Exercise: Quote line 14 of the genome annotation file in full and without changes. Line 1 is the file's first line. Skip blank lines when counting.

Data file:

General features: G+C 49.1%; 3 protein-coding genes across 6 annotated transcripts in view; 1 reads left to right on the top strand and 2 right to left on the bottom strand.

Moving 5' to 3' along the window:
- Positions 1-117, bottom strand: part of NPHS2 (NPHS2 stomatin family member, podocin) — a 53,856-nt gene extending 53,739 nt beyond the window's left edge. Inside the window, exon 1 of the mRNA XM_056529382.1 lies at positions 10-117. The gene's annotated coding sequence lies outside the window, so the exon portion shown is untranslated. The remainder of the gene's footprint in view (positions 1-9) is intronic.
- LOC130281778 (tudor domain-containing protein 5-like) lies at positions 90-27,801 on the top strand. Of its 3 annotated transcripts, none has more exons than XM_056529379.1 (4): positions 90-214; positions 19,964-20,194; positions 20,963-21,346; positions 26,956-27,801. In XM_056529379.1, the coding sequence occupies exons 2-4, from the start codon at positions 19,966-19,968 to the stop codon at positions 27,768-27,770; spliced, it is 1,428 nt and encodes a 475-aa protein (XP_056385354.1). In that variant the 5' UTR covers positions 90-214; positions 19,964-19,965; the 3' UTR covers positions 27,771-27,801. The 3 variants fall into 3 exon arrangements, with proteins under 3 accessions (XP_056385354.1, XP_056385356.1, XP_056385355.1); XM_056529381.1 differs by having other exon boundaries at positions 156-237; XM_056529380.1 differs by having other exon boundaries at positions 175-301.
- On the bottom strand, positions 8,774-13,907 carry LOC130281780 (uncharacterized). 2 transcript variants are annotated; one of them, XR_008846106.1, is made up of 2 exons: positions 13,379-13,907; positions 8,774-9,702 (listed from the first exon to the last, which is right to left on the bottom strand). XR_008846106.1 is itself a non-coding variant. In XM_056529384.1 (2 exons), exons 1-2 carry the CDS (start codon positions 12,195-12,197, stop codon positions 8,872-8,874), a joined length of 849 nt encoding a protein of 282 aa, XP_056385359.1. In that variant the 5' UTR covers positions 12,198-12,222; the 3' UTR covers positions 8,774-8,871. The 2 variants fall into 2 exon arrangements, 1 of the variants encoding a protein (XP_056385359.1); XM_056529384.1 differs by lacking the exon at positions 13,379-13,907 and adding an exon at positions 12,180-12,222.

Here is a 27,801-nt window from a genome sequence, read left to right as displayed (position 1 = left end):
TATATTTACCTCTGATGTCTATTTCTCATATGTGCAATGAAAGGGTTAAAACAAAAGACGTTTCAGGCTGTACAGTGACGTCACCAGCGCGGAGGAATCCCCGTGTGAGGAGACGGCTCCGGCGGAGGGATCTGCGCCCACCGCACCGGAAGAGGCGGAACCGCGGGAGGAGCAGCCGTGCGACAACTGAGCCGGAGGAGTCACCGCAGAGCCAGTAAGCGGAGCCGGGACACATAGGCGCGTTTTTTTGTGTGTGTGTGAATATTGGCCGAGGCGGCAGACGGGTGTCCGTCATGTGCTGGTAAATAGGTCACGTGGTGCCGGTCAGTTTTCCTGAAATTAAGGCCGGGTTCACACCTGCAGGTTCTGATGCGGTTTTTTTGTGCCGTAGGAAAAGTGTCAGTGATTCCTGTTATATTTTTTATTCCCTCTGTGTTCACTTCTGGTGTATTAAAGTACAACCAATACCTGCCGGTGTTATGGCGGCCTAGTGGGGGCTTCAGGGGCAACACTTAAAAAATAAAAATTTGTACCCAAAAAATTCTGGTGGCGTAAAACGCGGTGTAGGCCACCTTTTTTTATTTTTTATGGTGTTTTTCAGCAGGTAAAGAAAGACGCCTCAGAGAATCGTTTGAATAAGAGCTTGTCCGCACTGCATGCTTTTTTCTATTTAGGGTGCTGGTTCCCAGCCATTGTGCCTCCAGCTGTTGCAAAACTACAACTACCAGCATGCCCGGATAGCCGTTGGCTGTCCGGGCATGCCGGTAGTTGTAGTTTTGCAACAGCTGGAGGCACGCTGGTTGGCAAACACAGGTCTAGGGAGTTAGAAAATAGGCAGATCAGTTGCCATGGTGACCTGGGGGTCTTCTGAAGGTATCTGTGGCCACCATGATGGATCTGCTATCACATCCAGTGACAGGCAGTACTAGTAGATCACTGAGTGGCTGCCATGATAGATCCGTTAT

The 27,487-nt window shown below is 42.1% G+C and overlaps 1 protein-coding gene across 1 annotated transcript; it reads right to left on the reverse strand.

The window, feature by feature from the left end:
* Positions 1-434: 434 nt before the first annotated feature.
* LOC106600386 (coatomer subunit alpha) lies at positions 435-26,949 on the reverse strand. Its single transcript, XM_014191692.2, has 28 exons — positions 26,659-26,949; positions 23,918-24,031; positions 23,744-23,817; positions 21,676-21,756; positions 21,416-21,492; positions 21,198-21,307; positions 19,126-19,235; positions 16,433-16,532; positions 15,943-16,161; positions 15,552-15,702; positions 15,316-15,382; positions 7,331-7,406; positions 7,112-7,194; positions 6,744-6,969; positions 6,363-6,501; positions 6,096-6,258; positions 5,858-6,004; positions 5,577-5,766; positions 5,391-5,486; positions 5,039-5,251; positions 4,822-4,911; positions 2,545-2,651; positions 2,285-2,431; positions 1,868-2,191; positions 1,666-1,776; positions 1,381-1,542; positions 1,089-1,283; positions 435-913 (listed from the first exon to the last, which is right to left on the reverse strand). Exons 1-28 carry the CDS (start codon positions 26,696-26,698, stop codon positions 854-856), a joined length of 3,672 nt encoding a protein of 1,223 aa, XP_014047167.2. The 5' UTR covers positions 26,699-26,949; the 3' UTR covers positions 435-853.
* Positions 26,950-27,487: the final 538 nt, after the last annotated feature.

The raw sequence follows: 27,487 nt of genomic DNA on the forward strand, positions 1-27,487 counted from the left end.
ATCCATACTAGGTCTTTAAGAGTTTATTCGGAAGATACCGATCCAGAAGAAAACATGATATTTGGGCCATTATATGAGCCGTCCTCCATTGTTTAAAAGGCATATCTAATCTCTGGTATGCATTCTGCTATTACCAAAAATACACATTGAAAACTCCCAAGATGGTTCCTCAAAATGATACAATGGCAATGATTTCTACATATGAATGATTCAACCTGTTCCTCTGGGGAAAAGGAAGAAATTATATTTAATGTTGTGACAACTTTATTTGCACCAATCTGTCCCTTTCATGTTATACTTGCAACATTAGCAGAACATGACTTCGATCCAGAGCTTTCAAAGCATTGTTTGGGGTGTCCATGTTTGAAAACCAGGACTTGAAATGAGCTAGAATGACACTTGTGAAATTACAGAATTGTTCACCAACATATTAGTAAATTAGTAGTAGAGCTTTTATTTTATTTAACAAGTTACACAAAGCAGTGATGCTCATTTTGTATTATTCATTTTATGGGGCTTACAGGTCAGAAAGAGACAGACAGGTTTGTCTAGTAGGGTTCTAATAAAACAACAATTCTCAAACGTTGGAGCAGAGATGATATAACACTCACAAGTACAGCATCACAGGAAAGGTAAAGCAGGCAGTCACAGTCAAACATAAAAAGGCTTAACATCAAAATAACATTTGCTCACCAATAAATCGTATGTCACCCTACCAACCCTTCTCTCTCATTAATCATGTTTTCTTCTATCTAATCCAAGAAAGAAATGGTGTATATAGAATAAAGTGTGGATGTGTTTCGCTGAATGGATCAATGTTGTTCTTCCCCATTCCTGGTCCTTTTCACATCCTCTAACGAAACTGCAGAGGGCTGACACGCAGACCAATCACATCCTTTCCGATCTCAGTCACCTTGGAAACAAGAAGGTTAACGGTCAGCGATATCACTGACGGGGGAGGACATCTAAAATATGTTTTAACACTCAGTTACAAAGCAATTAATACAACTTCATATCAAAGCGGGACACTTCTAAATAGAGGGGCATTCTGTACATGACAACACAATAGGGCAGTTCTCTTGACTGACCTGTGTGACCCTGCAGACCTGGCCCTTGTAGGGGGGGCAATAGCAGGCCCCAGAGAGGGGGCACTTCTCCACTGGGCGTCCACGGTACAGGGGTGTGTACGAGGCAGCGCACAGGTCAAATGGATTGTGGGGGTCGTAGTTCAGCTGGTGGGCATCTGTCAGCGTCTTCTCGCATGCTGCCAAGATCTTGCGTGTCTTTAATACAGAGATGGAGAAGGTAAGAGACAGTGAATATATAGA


ATCCATACTAGGTCTTTAAGAGTTTATTCGGAAGATACCGATCCAGAAGAAAACATGATATTTGGGCCATTATATGAGCCGTCCTCCATTGTTTAAAAGGCATATCTAATCTCTGGTATGCATTCTGCTATTACCAAAAATACACATTGAAAACTCCCAAGATGGTTCCTCAAAATGATACAATGGCAATGATTTCTACATATGAATGATTCAACCTGTTCCTCTGGGGAAAAGGAAGAAATTATATTTAATGTTGTGACAACTTTATTTGCACCAATCTGTCCCTTTCATGTTATACTTGCAACATTAGCAGAACATGACTTCGATCCAGAGCTTTCAAAGCATTGTTTGGGGTGTCCATGTTTGAAAACCAGGACTTGAAATGAGCTAGAATGACACTTGTGAAATTACAGAATTGTTCACCAACATATTAGTAAATTAGTAGTAGAGCTTTTATTTTATTTAACAAGTTACACAAAGCAGTGATGCTCATTTTGTATTATTCATTTTATGGGGCTTACAGGTCAGAAAGAGACAGACAGGTTTGTCTAGTAGGGTTCTAATAAAACAACAATTCTCAAACGTTGGAGCAGAGATGATATAACACTCACAAGTACAGCATCACAGGAAAGGTAAAGCAGGCAGTCACAGTCAAACATAAAAAGGCTTAACATCAAAATAACATTTGCTCACCAATAAATCGTATGTCACCCTACCAACCCTTCTCTCTCATTAATCATGTTTTCTTCTATCTAATCCAAGAAAGAAATGGTGTATATAGAATAAAGTGTGGATGTGTTTCGCTGAATGGATCAATGTTGTTCTTCCCCATTCCTGGTCCTTTTCACATCCTCTAACGAAACTGCAGAGGGCTGACACGCAGACCAATCACATCCTTTCCGATCTCAGTCACCTTGGAAACAAGAAGGTTAACGGTCAGCGATATCACTGACGGGGGAGGACATCTAAAATATGTTTTAACACTCAGTTACAAAGCAATTAATACAACTTCATATCAAAGCGGGACACTTCTAAATAGAGGGGCATTCTGTACATGACAACACAATAGGGCAGTTCTCTTGACTGACCTGTGTGACCCTGCAGACCTGGCCCTTGTAGGGGGGGCAATAGCAGGCCCCAGAGAGGGGGCACTTCTCCACTGGGCGTCCACGGTACAGGGGTGTGTACGAGGCAGCGCACAGGTCAAATGGATTGTGGGGGTCGTAGTTCAGCTGGTGGGCATCTGTCAGCGTCTTCTCGCATGCTGCCAAGATCTTGCGTGTCTTTAATACAGAGATGGAGAAGGTAAGAGACAGTGAATATATAGA